Cycling and bicycle discussion forums. 
   Click here to join our community Log in to access your Control Panel  

Go Back   > >

Training & Nutrition Learn how to develop a training schedule that's good for you. What should you eat and drink on your ride? Learn everything you need to know about training and nutrition here.

User Tag List

Thread Tools Search this Thread
Old 07-29-07, 05:57 PM   #1
Senior Member
Thread Starter
Join Date: Jun 2007
Posts: 263
Mentioned: 0 Post(s)
Tagged: 0 Thread(s)
Quoted: 0 Post(s)
What is rolled oats

Is QuickOats the same as rolled oats? and if not is it a substitute.
AStomper is offline   Reply With Quote
Old 07-29-07, 06:50 PM   #2
Join Date: Jul 2007
Posts: 32
Mentioned: 0 Post(s)
Tagged: 0 Thread(s)
Quoted: 0 Post(s)
Same product but different as far as nutrition goes, QuickOats are more refined, rolled oats are the way to go. Personally I hate the way QuickOats taste, but love rolled oats w/Grade A Dark Amber locally made syrup!! (hate the taste of store bought syrup)

Google them, lots of info out there.
qwerty37 is offline   Reply With Quote
Old 07-31-07, 08:31 AM   #3
You need a new bike
supcom's Avatar
Join Date: Aug 2002
Posts: 5,433
Mentioned: 0 Post(s)
Tagged: 0 Thread(s)
Quoted: 1 Post(s)
Quick Oats are rolled oats that have been treated so that they cook faster. One can be substituted for the other in recipes.
supcom is offline   Reply With Quote
Old 07-31-07, 04:33 PM   #4
Join Date: Jul 2007
Posts: 32
Mentioned: 0 Post(s)
Tagged: 0 Thread(s)
Quoted: 0 Post(s)
I Googled Rolled Oats and Quick Oats, here's something I found (your answers are in here):

Rolled oats
From Wikipedia, the free encyclopedia

A tablespoon of rolled oatsRolled oats, dry
Nutritional value per 100 g (3.5 oz)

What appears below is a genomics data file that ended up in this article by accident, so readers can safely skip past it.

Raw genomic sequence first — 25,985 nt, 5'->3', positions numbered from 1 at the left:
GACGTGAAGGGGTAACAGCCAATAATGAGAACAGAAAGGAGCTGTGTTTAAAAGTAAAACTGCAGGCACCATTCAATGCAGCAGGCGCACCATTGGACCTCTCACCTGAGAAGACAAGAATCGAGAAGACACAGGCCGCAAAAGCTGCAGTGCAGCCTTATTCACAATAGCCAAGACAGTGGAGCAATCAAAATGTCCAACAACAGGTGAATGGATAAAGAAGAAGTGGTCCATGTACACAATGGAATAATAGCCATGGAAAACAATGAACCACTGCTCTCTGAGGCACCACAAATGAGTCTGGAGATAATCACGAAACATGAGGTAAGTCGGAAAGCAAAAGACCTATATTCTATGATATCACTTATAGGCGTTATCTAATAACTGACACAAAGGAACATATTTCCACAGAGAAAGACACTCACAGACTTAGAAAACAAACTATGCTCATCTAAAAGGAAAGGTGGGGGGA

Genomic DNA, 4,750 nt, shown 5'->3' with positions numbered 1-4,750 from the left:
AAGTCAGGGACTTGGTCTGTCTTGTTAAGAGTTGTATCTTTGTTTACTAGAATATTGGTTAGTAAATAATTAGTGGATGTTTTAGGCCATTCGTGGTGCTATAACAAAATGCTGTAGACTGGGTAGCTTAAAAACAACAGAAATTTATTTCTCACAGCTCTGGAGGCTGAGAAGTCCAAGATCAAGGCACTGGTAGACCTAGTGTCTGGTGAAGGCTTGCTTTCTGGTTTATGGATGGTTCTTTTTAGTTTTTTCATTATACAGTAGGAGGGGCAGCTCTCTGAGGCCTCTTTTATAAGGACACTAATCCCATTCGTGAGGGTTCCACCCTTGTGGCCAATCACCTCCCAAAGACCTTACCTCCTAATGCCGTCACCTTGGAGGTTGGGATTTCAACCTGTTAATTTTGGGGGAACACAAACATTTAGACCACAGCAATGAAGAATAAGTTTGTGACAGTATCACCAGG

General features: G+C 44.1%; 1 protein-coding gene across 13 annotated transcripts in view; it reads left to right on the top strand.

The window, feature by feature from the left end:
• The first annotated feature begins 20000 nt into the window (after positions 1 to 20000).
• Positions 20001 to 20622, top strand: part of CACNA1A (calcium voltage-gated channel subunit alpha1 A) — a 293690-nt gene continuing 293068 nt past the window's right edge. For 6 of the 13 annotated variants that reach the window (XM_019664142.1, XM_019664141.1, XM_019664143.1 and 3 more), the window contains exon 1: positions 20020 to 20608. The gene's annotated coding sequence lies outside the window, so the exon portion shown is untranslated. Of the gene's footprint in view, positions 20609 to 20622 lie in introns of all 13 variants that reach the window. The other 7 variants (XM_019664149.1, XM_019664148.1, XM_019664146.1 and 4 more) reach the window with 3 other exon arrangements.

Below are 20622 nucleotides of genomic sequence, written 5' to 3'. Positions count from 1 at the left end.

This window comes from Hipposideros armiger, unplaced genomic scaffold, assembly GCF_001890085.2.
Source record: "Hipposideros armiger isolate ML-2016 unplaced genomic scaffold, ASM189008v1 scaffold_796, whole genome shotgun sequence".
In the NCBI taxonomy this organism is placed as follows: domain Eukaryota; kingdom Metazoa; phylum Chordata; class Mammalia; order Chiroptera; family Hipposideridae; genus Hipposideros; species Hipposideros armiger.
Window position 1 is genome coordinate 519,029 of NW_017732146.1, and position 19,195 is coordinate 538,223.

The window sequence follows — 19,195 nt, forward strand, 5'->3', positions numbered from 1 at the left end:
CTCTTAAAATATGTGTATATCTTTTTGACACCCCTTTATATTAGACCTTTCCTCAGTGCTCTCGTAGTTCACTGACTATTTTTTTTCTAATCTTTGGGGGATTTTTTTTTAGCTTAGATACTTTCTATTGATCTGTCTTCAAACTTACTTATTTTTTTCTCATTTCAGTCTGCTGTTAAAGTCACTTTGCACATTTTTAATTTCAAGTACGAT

Energy 380 kcal 1610 kJ
Carbohydrates 67 g
- Sugars 1 g
- Dietary fiber 10 g
Fat 6 g
Protein 16 g
Thiamin (Vit. B1) 0.7 mg 54%
Vitamin E 0.7 mg 5%
Iron 4 mg 32%
Phosphorus 474 mg 68%
β-glucan (soluble fiber)* 4 g

*Citation needed.
Percentages are relative to US
recommendations for adults.
Source: USDA Nutrient database
Rolled oats are oat groats that have been rolled into flat flakes under heavy rollers. The oat, like some other cereals, has a hard, inedible outer hull that must be removed before the grain can be eaten. After the hulls have been removed from the bran-covered oat grains, the remainder is called oat groats. Oat groats can be used as cereal, but since the bran layer makes the grains tough to chew and contains an enzyme that can cause the oats to go rancid, oat groats are usually steam-treated to soften them and denature the enzymes. It can be argued that this process removes the enzyme phytase which would otherwise serve to break down the the high-phytate content of commercial oats which inhibits the absorption of iron by the human body. Steel-cut oats are oat groats that have been chopped into smaller pieces and retain bits of the bran layer.